Lizzo and a whole lot more
Our team shares some favorite moments from ACL Fest's two weekends
Lizzo. The weather. Lizzo.
We were there for both weekends of the Austin City Limits Music Festival, and we're still feeling good as hell as we bask in the musical afterglow. Our team shares a few highlights before we start resting up for next year's fests, which will be Oct. 2-4 and 9-11, 2020.
Yola: The British soul singer's 45-minute set in the Tito’s tent on the final day of Weekend Two felt like the full-scale arrival of a major talent. Backed by a four-piece band, she served up song after song from her solo debut album, “Walk Through Fire,” delighting some audience members who knew what to expect and amazing others who didn’t. By the end of it, the crowd at the small venue had swelled well outside the cover of the tent, and rapturous applause followed every number she played. Much as Lizzo’s 2016 set at the fest suggested much bigger things to come (borne out by the massive crowds that greeted her at the fest this year), it felt like we’ll be seeing Yola here again before long, on a much larger stage.
Brittany Howard: “It’s really been awesome watching the reactions,” Howard told us by phone a few weeks before ACL Fest began, as her band was beginning to tour behind her just-released solo debut, “Jaime.” In Austin, those reactions were amplified by the vast expanse of the Zilker Park grounds that filled up with fans both Saturday afternoons at the Honda stage. Howard fed off the energy and excitement, channeling it into hourlong sets that combined her love of classic soul music with envelope-pushing, multigenre explorations plus bold politics-is-personal statements. With or without her band Alabama Shakes, Howard is a firecracker whenever she takes the stage.
Weyes Blood: Playing Weekend One only, this singer-songwriter (aka Natalie Mering) on Seattle’s influential Sub Pop label left a mark with a beautiful hourlong set on the BMI stage. Switching between keyboards and acoustic guitar and sometimes just singing, she mixed songs from this year’s “Titanic Rising” with selections from earlier albums on the indie label Mexican Summer, plus a stunning cover of Procol Harum’s 1967 classic “Whiter Shade of Pale” that proved perfect for the breathtakingly high flights of her voice.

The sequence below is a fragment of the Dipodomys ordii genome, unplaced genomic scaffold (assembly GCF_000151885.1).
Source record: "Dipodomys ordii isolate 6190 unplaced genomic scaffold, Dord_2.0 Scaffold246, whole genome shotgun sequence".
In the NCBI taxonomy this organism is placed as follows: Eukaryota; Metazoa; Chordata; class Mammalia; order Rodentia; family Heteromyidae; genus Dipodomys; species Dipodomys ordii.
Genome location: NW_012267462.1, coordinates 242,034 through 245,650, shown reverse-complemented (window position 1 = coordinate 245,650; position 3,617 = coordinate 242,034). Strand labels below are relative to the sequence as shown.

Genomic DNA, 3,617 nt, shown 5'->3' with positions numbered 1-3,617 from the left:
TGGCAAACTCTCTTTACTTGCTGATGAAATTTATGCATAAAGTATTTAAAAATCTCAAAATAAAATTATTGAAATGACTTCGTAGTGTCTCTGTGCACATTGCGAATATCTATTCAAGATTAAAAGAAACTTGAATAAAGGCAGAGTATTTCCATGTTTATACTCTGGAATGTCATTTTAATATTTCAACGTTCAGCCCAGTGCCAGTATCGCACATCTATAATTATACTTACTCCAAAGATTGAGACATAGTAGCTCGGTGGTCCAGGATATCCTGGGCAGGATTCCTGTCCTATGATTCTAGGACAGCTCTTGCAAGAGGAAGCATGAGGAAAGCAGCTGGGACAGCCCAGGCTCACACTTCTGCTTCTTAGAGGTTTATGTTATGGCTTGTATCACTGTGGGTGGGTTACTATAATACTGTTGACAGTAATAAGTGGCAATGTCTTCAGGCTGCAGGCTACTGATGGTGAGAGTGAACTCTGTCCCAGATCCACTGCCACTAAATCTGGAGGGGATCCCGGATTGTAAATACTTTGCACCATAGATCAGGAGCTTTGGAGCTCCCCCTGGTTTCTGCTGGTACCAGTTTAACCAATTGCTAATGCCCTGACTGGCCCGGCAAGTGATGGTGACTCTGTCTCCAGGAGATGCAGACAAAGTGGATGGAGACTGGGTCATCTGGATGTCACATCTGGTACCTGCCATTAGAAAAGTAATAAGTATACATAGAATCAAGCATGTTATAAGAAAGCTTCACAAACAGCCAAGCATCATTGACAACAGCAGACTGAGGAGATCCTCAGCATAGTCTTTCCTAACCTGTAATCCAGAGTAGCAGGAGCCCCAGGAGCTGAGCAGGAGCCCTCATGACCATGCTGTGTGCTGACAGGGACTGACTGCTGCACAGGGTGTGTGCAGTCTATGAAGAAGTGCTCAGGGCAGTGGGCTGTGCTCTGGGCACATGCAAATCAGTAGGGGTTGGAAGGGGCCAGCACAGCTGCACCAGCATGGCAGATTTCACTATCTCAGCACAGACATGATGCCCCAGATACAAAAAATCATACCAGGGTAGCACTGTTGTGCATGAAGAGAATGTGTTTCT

The start of the Cure’s sets: The British band’s two-hour stretch to close down the Honda stage both Saturdays included lots of highlights as they brought old favorites back to life, from “In Between Days” to “Just Like Heaven” to “Friday I’m in Love” to “Boys Don’t Cry.” But what lingered the longest, and brought us back to see them again on Weekend Two, was the epic grandeur of singer Robert Smith’s entry onto the stage as the band played the extended instrumental intro of “Plainsong,” the opening track of 1989’s “Disintegration.” Smith gazed out across the Zilker Park landscape, soaking in the moment and smiling gratefully as if he fully understood and appreciated the magic of the moment as deeply as all the thousands of fans in the audience.
The end of Gary Clark Jr.’s sets: Our hometown hero lit the city skyline alive at sunset both Saturdays with hourlong performances that focused on his groundbreaking 2019 album, “This Land.” But it was the closing cover of the Beatles’ “Come Together” that rang out like a beacon across the grounds like a christening. Austin duo the Peterson Brothers joined him for the glorious moment both weekends, with rappers Zeale and Phranchyze from Blackillac getting in on the action as well for Weekend Two after they’d played earlier in the day on another stage. For this fleeting moment in time, we were one city, indivisible, with Gary, as he and the band and the crowd sang the chorus in unison: “Come together, right now, over me.”
DEBORAH SENGUPTA STITH
Lizzo: The Minneapolis singer/rapper rocked Zilker Park with a booty club soul revival and self-love communion. The gluteal gyrations were spectacular; the calls for love, compassion and positivity were inspiring; and “Truth Hurts” was explosive. Two weekends in a row, Lizzo drew massive crowds that seemed to stretch from the Miller Lite stage all the way to Barton Springs. On Weekend Two, she called it the “biggest (expletive) crowd I’ve ever seen in my life.” In the hours before her set, we wandered the field, collecting love letters to Lizzo from her fans. It was an experience that underlined the profound impact of Lizzo’s gospel of self-love. KUTX DJ Elizabeth McQueen summed it up beautifully: “Her music heals me and everyone I know.”